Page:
Better Access to Services

Some students will need mental health and substance use treatment services, but parents may be hesitant to access these resources. Schools can be instrumental in reducing the stigma associated with mental health and substance use treatment services by emphasizing the confidential nature of such resources and educating parents on the benefits of initiating treatment when problems are first identified, rather than waiting for more significant symptoms to emerge (Luthar and Latendresse, 2005).

Limitations and Future Directions

Several study limitations should be noted. First, students elected to participate in the survey and the qualitative interviews, raising the possibility of sampling bias. Moreover, the sample size of student qualitative interviews was modest, although we did reach saturation on core constructs. On the other hand, over 80% of the 11th grade class at each school participated in the survey, supporting validity of results. Another limitation was substantial missing data in the anonymous survey, which prevented the opportunity to conduct multivariate analyses. Thus future studies with this population will require interviewing methods that increase students’ level of comfort to be as forthcoming as possible. Next, given the exploratory nature of this study, we were unable to interview parents, who play a vital role in how students view and manage stress. While many students, teachers, and expert panel members in our study discussed the role of parents in some detail, future research should explore parents’ hopes and expectations for their children as well as how parents communicate these expectations. Further, because only two schools were sampled, the results may not necessarily generalize to all private school students, particularly outside of the northeast region of the United States. Despite these limitations, the present study provides a detailed and nuanced examination of the experiences of chronic stress and the adaptive and maladaptive methods students cope with this stress, yielding a number of promising avenues for future study.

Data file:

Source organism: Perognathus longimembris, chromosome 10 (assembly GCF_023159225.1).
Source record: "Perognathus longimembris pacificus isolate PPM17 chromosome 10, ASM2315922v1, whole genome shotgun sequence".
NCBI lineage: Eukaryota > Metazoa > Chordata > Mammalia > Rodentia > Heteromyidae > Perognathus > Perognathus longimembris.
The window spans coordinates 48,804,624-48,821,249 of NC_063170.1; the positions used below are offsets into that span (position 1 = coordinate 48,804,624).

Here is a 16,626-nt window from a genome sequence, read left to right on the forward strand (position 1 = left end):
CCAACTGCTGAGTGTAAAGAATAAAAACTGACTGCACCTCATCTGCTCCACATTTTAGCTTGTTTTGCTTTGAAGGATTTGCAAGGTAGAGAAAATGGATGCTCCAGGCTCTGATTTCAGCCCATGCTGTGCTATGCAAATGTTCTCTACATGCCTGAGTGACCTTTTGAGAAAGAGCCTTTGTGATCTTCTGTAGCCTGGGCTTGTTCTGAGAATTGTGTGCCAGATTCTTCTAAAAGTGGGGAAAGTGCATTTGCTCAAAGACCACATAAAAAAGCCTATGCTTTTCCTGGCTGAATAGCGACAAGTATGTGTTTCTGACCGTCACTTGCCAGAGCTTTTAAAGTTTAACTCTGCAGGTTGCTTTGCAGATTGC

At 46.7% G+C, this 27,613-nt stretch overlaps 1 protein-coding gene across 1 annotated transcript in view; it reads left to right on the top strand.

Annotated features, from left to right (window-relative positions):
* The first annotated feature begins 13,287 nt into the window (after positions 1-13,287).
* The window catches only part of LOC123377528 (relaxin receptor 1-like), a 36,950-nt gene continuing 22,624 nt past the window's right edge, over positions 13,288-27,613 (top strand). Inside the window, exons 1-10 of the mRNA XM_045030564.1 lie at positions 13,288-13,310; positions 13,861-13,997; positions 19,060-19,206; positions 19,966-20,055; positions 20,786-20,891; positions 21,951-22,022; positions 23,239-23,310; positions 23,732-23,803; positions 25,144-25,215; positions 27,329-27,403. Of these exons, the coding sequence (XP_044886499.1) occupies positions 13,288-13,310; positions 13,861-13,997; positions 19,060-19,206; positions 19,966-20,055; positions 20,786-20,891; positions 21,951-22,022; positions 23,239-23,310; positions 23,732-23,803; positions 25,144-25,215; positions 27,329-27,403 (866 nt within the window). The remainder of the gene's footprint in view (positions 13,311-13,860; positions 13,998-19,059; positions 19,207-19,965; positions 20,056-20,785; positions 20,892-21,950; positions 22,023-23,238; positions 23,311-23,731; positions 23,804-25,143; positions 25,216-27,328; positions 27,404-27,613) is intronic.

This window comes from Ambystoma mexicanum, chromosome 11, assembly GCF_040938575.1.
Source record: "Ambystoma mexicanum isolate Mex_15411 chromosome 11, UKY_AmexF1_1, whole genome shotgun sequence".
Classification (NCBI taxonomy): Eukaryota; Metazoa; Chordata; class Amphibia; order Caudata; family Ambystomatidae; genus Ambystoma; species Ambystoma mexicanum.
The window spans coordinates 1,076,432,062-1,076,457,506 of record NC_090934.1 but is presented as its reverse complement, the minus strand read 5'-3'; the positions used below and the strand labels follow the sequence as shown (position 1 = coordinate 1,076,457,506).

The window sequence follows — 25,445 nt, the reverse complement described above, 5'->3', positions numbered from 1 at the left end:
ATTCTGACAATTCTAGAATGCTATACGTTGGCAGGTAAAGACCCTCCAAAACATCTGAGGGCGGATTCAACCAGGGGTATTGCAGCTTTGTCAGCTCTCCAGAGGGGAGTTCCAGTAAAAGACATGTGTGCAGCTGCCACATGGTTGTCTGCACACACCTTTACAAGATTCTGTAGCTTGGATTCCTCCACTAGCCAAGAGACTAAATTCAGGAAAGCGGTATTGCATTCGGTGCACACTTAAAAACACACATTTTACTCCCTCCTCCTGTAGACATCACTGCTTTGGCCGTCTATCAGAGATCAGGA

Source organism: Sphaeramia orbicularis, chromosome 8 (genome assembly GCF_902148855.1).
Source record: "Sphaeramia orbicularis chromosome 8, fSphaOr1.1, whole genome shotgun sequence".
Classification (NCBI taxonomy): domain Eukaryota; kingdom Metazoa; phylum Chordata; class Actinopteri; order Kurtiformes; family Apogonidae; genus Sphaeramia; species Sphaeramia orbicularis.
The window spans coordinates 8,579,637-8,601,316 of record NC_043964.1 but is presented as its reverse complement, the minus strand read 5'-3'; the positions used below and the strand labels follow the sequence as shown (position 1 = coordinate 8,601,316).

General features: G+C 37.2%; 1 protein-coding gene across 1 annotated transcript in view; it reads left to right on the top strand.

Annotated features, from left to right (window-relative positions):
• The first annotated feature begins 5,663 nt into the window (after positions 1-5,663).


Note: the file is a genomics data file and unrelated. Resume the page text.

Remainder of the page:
Conflict of Interest Statement

The authors declare that the research was conducted in the absence of any commercial or financial relationships that could be construed as a potential conflict of interest.


This work was supported by a grant from the Charles Engelhard Foundation and the Center for Drug Use and HIV Research (CDUHR; P30 DA011041). We wish to thank the schools, teachers, administrators, staff, students, and Experts who participated in the study.


Andersen, S. L., and Teicher, M. H. (2008). Stress, sensitive periods and maturational events in adolescent depression. Trends Neurosci. 31, 183–191. doi: 10.1016/j.tins.2008.01.004

PubMed Abstract | CrossRef Full Text | Google Scholar

Bernard, H. R., and Ryan, G. W. (1998). “Text analysis: qualitative and quantitative measures,” in Handbook of Methods in Cultural Anthropology, ed. H. R. Bernard (Walnut Creek, CA: Altamira Press), 595–646.

Boccella, K. (2007). The year that puts student to the test: as the scramble to get into college intensifies, is it any wonder that juniors feel overwhelmed? Phila. Inq. A01.

Google Scholar

Branstetter, S. A., Furman, W., and Cottrell, L. (2009). The influence of representations of attachment, maternal-adolescent relationship quality, and maternal monitoring on adolescent substance use: a 2-year longitudinal examination. Child Dev. 80, 1448–1462. doi: 10.1111/j.1467-8624.2009.01344.x

PubMed Abstract | CrossRef Full Text | Google Scholar

Carter, J. S., Garber, J., Ciesla, J. A., and Cole, D. A. (2006). Modeling relations between hassles and internalizing and externalizing symptoms in adolescents: a four-year prospective study. J. Abnorm. Psychol. 115, 428–442. doi: 10.1037/0021-843x.115.3.428

PubMed Abstract | CrossRef Full Text | Google Scholar